Backbone Power The Science of Saying No

grow-one-featuredHave you ever said 'yes', when you wanted to say 'no'? You're not alone. A lot of people do this, and often the situation is different every time. For example: It's a hot afternoon and your skinny best friend implores you to go to the ice-cream bar, because she doesn't have anyone else to go with right then, and you're struggling with your weight. You try to say no, but you end up saying yes. Of course this is only one example...

Are we pre-programmed to say yes? Dr. Anne Brown believes we are. She says, that from the time we are very little:  "Initially, that world consists of our immediate family, and as children, we do our damnedest to make sense of it. We observe, listen, adapt, and then accommodate."

Of course we aren't children any longer. We have the option of saying no. We just need to "grow a backbone".

One time when I was looking for a car to buy, I was at a dealership and was convinced by two sale people to take a particular car out for a test drive. I did, and then when I returned to the lot they tried to convince me to buy it. Many of you will know just how convincing some of these guys can be, but I was double-teamed on this one. I had to be quite stern with them. I said, "I'm not interested in this car. I don't like it. I don't like the way it feels on the highway, I don't like the color, I don't like the interior, and I don't like the look of it". About this time, they realized they would not be selling me this car. But they would have sent me home with it if they could have.

Let's look at some of the common things many people say yes to, and then later regret it.

  • Yes to sex with the ex
  • Yes to paying for things we can’t afford
  • Yes to things we know feel good at the time and cost us our self-esteem later
  • Yes to numbing ourselves with food, alcohol, and drugs
  • Yes to sex to be liked
  • Yes to being sweet to parents and step-parents who treat us poorly
  • Yes to abusive bosses
  • Yes to our friends partying at our house when our parents are away
  • Yes to sex that teenage partners want from us because we think we will be more popular
  • Yes to unfair salaries
  • Yes to “putting up with” and “doing more than others”
  • Yes to any request from anyone because we want to avoid conflict

Dr. Brown is a graduate of the University of Virginia, BS in Nursing, Boston University, MS in Psychiatric-Mental Health in Nursing; and International University, PhD in Addiction Studies. In her book, Backbone Power The Science of Saying No, she says, "When we meet the unhealthy, toxic people of the world, we need to say No to allowing them access to us. When people try to brainwash us with lies, we need to have the tools to say No to their brainwashing." Which is exactly what her book teaches. It offers an insight into waking up, making the decision to set an intention, and accept the challenge of learning to say NO which means YES for you. As you begin practicing your own self-care and gaining inner peace, you will come to the realization that you are the priority. Developing a backbone takes awareness, courage, and inner strength. It is a process. Dr. Brown takes you step by step through this journey.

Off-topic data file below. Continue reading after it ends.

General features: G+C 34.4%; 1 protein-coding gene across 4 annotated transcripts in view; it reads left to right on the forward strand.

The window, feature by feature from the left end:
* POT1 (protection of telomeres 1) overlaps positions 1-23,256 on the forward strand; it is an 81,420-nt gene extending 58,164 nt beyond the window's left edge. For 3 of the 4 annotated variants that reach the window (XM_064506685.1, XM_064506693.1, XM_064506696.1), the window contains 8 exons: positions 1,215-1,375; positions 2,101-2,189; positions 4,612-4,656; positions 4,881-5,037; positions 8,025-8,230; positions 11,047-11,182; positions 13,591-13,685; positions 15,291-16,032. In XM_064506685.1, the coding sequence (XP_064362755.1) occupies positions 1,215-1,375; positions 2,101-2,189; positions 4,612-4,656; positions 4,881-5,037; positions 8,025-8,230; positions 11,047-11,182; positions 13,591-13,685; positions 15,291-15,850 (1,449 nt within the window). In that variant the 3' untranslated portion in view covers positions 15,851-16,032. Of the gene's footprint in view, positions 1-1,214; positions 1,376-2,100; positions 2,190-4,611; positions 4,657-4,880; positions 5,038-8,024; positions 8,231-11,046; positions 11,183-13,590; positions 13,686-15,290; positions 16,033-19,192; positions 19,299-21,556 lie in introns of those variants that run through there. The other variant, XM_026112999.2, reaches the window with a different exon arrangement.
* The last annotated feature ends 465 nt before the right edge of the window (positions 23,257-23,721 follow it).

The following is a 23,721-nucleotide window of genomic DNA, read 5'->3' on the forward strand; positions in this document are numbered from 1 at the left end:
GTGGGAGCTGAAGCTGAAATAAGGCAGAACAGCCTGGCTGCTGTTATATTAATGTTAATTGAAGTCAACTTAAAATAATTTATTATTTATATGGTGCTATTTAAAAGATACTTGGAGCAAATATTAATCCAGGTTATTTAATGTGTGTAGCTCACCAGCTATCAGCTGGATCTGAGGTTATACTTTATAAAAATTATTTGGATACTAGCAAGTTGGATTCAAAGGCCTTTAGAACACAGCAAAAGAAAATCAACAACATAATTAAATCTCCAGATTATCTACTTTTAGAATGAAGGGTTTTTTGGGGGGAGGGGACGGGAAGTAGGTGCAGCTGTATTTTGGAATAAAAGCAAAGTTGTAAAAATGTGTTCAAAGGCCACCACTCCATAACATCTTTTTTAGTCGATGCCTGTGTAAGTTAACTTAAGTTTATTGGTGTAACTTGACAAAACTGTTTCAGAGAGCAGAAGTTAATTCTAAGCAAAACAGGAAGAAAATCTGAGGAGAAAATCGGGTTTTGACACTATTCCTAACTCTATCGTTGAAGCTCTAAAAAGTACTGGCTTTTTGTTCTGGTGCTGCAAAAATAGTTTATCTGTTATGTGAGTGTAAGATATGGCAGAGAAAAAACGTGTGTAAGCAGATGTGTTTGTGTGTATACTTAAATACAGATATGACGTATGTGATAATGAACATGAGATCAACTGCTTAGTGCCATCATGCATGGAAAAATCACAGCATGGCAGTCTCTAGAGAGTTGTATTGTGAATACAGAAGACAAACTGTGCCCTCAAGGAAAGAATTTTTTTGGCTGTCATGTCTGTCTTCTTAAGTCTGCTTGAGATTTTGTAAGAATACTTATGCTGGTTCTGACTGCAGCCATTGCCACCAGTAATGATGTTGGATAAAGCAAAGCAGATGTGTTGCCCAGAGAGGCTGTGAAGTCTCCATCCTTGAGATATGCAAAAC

This is an especially a good read for any of you who are new to being single again.  Without a partner you need to learn to stand up for yourself. In fact, you may need to learn how to stand up against your ex partner. Maybe, even your boss! If your boss is aware you are single, he/she may require you to put in more over-time at work, to give those who have families more time off. Yes, people are going to try and take advantage of you and you need to learn how to deal with it. You have to learn to say no, because no one else is going to say it for you.

This doesn't mean you have to argue...

In, 2000, my web development business slumped a bit. I had to take a job. My daughter was four years old and it was Christmas time. She was registered in ECS at her day-care facility and the Christmas concert  was going to be her first time on stage. So I told my supervisor that I would be leaving early on Friday afternoon so I could attend. He said, "I can't spare you. And I need you to work some overtime on Friday. Sorry, Steve"

On Friday I left at 2:30 pm, so I could go to the Christmas concert. I showed up for work my usual time on Monday. Nothing was ever said about me leaving early. I hadn't disobeyed him. I control my time and what I will do with it. When I informed him I would be leaving early on Friday, I wasn't asking for permission. There was no need to argue with him. It wasn't a lack of respect for him; I had promised my daughter I would be there.

Backbone Power The Science of Saying No is being offered free today as part of an Amazon promotion. If you get click her to download it now, you're be saving yourself $17.39. If you're flying solo these days, you need to be in control of the flight or else you're sure to wind up off-course.

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